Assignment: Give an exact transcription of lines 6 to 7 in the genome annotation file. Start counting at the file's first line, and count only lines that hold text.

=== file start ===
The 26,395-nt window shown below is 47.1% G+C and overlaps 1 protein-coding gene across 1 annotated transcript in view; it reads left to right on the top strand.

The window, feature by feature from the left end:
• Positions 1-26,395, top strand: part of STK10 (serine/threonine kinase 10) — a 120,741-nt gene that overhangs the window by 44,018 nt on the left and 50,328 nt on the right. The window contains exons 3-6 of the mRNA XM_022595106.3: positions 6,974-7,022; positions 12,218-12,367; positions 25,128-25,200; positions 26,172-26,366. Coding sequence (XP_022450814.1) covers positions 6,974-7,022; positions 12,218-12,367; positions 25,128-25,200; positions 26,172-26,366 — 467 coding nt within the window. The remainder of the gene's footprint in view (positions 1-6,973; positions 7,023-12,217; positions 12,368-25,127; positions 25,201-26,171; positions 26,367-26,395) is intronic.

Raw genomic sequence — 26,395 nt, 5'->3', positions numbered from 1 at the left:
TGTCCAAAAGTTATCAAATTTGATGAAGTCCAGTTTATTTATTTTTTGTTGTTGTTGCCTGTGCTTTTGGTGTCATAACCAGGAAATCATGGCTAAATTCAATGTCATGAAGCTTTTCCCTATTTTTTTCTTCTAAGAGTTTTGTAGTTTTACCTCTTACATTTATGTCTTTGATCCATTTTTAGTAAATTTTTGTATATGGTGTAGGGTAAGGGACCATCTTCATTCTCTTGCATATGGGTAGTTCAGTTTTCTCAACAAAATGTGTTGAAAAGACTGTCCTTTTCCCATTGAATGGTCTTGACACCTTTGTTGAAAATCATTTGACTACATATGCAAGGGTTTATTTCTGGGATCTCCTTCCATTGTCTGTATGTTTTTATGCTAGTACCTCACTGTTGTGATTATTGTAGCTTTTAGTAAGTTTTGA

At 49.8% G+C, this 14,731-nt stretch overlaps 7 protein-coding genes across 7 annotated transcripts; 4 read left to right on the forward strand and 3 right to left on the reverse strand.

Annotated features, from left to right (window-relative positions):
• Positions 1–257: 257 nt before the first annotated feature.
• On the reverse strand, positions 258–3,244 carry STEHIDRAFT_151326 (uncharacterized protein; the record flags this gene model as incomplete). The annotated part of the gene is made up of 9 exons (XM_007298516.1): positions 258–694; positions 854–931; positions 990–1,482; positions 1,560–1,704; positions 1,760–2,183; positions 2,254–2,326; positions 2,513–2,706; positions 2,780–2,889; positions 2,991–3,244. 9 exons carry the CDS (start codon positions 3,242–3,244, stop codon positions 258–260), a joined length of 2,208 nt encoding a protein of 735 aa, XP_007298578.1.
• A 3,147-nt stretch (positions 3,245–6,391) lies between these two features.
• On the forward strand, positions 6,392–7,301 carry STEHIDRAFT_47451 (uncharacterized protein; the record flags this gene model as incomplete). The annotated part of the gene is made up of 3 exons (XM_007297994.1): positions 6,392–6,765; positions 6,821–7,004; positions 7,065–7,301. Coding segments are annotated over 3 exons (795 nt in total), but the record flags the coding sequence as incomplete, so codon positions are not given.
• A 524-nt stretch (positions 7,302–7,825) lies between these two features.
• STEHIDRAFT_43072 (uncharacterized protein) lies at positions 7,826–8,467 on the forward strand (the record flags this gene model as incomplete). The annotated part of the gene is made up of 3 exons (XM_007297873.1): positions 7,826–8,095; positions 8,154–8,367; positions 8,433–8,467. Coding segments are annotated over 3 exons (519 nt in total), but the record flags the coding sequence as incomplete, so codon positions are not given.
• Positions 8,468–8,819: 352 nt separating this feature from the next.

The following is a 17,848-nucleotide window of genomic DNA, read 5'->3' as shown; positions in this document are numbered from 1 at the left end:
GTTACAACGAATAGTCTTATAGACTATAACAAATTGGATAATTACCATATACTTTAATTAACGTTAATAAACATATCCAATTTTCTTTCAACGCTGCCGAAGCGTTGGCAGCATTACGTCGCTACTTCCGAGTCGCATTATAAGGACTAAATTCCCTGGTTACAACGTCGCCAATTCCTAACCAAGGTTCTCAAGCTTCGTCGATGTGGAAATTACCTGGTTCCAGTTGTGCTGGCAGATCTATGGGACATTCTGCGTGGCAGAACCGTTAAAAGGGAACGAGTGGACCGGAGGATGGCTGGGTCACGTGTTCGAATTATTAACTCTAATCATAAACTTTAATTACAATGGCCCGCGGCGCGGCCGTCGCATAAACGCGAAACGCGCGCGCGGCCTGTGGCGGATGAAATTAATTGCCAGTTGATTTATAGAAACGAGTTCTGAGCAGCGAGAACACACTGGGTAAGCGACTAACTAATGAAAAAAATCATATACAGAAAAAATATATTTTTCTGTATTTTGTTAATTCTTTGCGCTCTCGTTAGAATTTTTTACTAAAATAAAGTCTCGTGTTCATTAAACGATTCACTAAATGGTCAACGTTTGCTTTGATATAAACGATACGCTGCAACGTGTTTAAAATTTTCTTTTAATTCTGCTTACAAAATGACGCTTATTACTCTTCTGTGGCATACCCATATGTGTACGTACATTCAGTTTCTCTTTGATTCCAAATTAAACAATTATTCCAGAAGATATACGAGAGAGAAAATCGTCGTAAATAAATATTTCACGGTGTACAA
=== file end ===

At 49.8% G+C, this 14,731-nt stretch overlaps 7 protein-coding genes across 7 annotated transcripts; 4 read left to right on the forward strand and 3 right to left on the reverse strand.

Annotated features, from left to right (window-relative positions):